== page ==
Hospital nurses. Construction crews. Garbage collectors. Factory workers. Flight attendants. Restaurant servers. An estimated 2.7 billion people work in an environment without regular access to a desk, a mobile phone, or a PC. And yet, shockingly, little technology is being designed for these frontline workers.
Major tech players, investors, and entrepreneurs focused relentlessly on workplace innovation for white-collar workers like themselves for decades. This has brought a revolution in the office for a narrow band of employees while leaving far too many rank-and-file workers behind who’ve never been touched by what Bill Gates calls “the magic of software.”
A blue ocean market for “IT that leaves no one behind”
In 2015, I was part of the team that pioneered Workplace at Facebook, the company’s first SaaS venture. Initially targeting knowledge workers and tech companies, we serendipitously stumbled upon the untapped “frontline tech” market in 2016. This pivot proved strategic, amassing over 10 million paying users from renowned organizations like Starbucks, McDonald’s, Kering, Leroy Merlin, Walmart, Lixil, and Petrobras. Our original underestimation of this market segment proved to be a blessing in disguise as we embraced the competitive void it presented. I witnessed firsthand the rising demand for connectivity among frontline-heavy organizations of all sizes. Moreover, I saw the tangible impact frontline-friendly software had on employee engagement, retention, and productivity.
Tech is on the cusp of a SaaS revolution for the 99%. Because this market is open and ready for disruption, I see an opportunity for savvy software entrepreneurs to build the Microsoft or the Salesforce of the frontline workers’ world.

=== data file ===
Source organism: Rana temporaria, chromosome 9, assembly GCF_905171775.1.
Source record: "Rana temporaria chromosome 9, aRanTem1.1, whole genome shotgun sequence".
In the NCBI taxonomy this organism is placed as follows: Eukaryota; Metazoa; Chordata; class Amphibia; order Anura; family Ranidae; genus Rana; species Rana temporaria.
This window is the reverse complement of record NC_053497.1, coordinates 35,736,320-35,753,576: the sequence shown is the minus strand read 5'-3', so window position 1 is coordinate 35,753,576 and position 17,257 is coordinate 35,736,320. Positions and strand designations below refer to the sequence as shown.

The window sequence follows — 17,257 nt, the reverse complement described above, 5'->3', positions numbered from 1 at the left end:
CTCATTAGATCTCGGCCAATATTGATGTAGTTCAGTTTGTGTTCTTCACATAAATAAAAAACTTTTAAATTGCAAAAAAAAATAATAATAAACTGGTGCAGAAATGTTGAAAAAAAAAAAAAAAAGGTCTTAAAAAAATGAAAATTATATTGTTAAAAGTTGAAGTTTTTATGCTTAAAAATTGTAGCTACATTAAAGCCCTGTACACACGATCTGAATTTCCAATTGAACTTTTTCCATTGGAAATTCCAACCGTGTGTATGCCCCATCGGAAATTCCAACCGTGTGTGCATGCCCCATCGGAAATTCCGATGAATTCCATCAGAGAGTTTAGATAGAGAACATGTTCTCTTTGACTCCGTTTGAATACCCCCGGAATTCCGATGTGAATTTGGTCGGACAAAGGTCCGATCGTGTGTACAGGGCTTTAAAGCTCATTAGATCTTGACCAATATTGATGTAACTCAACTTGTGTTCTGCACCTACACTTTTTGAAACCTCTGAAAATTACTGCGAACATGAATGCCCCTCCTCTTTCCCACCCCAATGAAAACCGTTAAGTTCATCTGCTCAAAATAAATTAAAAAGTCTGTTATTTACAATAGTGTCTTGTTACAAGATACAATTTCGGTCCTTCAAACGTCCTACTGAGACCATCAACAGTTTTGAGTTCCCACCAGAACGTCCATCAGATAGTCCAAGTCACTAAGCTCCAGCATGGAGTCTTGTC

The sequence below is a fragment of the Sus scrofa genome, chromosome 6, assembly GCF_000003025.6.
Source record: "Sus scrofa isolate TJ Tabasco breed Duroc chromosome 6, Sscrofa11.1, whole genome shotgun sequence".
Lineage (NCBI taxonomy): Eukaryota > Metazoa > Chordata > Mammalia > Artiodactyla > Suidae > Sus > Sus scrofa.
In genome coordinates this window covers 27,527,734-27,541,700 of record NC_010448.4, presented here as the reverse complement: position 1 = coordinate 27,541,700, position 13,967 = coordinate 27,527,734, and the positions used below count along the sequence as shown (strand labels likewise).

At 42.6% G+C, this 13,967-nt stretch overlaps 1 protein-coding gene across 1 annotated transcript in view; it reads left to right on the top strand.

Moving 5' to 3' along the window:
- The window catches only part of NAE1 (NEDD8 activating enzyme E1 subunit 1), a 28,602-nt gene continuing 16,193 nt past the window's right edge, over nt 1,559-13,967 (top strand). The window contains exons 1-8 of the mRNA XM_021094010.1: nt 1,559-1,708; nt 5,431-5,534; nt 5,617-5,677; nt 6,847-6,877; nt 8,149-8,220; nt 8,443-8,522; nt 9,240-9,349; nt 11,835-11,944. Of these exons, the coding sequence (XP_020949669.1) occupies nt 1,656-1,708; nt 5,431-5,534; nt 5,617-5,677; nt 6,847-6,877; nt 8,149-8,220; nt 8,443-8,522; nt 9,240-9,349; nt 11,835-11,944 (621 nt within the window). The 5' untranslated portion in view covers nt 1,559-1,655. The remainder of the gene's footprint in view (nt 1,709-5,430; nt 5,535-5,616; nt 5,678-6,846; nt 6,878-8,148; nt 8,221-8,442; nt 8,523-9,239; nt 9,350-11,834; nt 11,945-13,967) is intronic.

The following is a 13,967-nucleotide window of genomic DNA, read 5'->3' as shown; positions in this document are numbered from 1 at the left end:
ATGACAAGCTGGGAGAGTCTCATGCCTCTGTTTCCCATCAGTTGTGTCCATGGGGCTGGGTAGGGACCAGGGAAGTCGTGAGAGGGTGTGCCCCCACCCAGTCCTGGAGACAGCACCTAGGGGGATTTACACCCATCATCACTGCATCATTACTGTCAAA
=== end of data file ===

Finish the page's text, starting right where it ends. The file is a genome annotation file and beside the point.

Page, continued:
I see an opportunity for savvy software entrepreneurs to build the Microsoft or the Salesforce of the frontline workers’ world.
Conventional wisdom held that building products for these workers could have been more efficient and impracticable due to the restrictive nature of their working environments and IT budgets. Still, a confluence of trends is changing that mindset. Not only is it becoming clear that tech can improve conditions for these employees, but also there is a mounting sense of urgency that the benefits of SaaS workplace solutions must be extended to those who have been overlooked.
The pandemic brought into stark relief just how vital frontline employees (aka “critical workers”) are for keeping our lives and economy moving in ways that we had taken for granted for far too long. They watched as white-collar employees at the central office received increased workplace flexibility while they continued to grind away.
John Waldmann, the CEO of Homebase, a leader in the frontline tech space, told me, “two-thirds of workers have not and will never work from home. The public conversation and technology investment are way over-indexed to hybrid work, which is your archetypal ‘high class’ problem affecting a limited number of workers. Everyone values flexibility, but for most workers, it means something entirely different — and technology can help.”
A recent Microsoft report on frontline tech noted that 51% of non-management employees don’t feel valued, and more than 57% wish employers were doing more to address physical and mental exhaustion. A recent Beekeeper survey showed that four in 10 frontline workers have quit in the last year, and managers and head office staff don’t know how to fix it.